The Sustainability Fair is an effort to raise awareness, create action and celebrate municipal and city efforts to make Portsmouth a more sustainable community. The Sustainability Fair did not just drop out of the sky; but has steadily evolved from public and private actions over the past several years.
The City of Portsmouth began adopting sustainable practices and policies several years ago. In “green construction,” the Portsmouth Public Library was one of the first LEED Certified municipal facilities in the state. Portsmouth is committed to LEED Certification for upcoming construction projects including the Waste Water Treatment Plant, Middle School and Fire Substation. Expanded recycling has saved hundreds of thousands of dollars annually and kept thousands of tons of waste out of the regional landfill. City vehicles operate on a no-idling policy and there is a pilot bio-diesel program for the City Fleet. Energy efficient lighting has been installed in the Public Works facilities. Residents have been provided with water conservation kits and public transportation has been expanded.
In 2003, the City began its ten-year review of its Master Plan. The Master Plan’s “Vision for Portsmouth” was for a “livable, walkable community that preserves its history (and) lives in balance with its natural resources.” Input into the Master Plan was hailed as a “clarion call for Portsmouth’s future development to be sustainable and balanced.” The Portsmouth Listens Natural Resources Study Circle introduced a specific framework called “The Natural Steps” that embraced a systems approach to sustainability.
The following year, the City embraced the sustainability concepts and introduced them to the community. “The Natural Step for Communities” co-author, Sarah James, was brought to Portsmouth to present her sustainability framework to department heads, city leaders and the public through three workshops the following year. A Mayor’s Blue Ribbon Committee on sustainability was created to advance the study and implementation of sustainable practices in Portsmouth. Sustainability principles are being incorporated into land use regulations.
In recent years, the City Council unanimously passed major policy initiatives including the signing of the U.S. Conference of Mayors Climate Protection Agreement and joining the International Cities for Climate Protection Campaign. In the fall of 2007, Portsmouth adopted the Eco-Municipality Designation Resolution, formalizing its longstanding commitment to the principles of sustainability. Related action included the completion of a grant-funded greenhouse gas emissions inventory to be used as a baseline tool to guide the City toward setting targets to reduce energy consumption and corresponding greenhouse gas emissions. An inherent characteristic of an Eco-Municipality is The Natural Steps systems approach to sustainability. In a simplified form, The Natural Steps systems process embraces four sustainability principles or conditions:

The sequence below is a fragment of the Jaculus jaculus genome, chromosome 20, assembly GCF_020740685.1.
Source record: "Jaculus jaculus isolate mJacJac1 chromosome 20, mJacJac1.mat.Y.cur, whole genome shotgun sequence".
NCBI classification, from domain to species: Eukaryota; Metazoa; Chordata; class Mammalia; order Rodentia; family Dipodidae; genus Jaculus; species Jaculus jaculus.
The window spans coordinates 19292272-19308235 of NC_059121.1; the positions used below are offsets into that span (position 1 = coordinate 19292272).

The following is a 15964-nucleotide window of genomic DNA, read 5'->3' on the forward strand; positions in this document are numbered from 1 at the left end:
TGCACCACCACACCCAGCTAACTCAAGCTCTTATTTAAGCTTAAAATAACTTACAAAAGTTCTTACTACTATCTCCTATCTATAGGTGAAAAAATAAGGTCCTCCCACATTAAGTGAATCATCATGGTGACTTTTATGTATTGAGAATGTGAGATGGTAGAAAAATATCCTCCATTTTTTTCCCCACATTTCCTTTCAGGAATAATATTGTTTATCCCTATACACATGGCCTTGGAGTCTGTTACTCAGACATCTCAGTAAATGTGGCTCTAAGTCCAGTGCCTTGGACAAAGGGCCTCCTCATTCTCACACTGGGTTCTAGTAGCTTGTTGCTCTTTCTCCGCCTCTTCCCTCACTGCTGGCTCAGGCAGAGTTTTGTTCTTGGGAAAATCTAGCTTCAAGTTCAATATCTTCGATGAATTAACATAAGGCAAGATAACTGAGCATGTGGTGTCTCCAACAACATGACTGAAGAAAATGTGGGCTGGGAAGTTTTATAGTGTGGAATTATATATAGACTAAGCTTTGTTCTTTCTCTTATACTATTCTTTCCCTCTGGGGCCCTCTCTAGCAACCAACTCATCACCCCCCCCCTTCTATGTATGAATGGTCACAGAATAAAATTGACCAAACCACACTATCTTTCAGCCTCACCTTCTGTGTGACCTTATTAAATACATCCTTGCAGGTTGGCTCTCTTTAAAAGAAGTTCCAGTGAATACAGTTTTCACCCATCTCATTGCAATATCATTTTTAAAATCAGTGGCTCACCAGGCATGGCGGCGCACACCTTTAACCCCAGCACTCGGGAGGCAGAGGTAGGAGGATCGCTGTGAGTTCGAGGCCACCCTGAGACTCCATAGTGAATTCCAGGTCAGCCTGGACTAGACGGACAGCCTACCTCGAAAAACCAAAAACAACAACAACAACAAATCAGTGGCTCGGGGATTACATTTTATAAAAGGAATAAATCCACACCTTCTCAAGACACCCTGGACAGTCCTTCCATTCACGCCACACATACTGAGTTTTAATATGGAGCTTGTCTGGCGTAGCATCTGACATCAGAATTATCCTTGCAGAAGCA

To further this sustainability initiative, the City recently appointed its first “Sustainability Coordinator.” In the community, Portsmouth Listens followed up with an eight-week educational study circle that provided interested citizens from the region with an in-depth look at sustainability based on the “Natural Steps” framework. These study circles resulted in a new region-wide organization, the Piscataqua Sustainability Initiative, that has continued to provide sustainability study circles. More than 100 Seacoast citizens have participated in sustainability study circles in the past two years and many are now capable of facilitating ongoing sustainability study circles as well as bringing sustainable actions to their communities.
The Sustainability Fair, like the evolution of sustainability in Portsmouth, is a synergy of the City and citizens’ commitment to meet environmental challenges head on and achieve their common goal of making Portsmouth a more sustainable community.
The Portsmouth Master Plan defines sustainability as:
Development which meets the needs of the present without compromising the ability of future generations to meet their own needs; the use of eco-systems and their resources in a manner that satisfies current needs while allowing them to persist in the long term.
Incorporating the four principles or conditions of The Natural Steps into our systems is a logical approach to achieving sustainability in our community and in our homes. The goal of the Sustainability Fair is to make the community aware of sustainable actions being taken by the City, local businesses, citizens and community organizations; to educate the community about actions that can be taken to create a more sustainable community; and to provide each attendee with something he or she can do to make his or her home and community more sustainable. The Sustainability Fair will be guided by and based on the four conditions of The Natural Steps.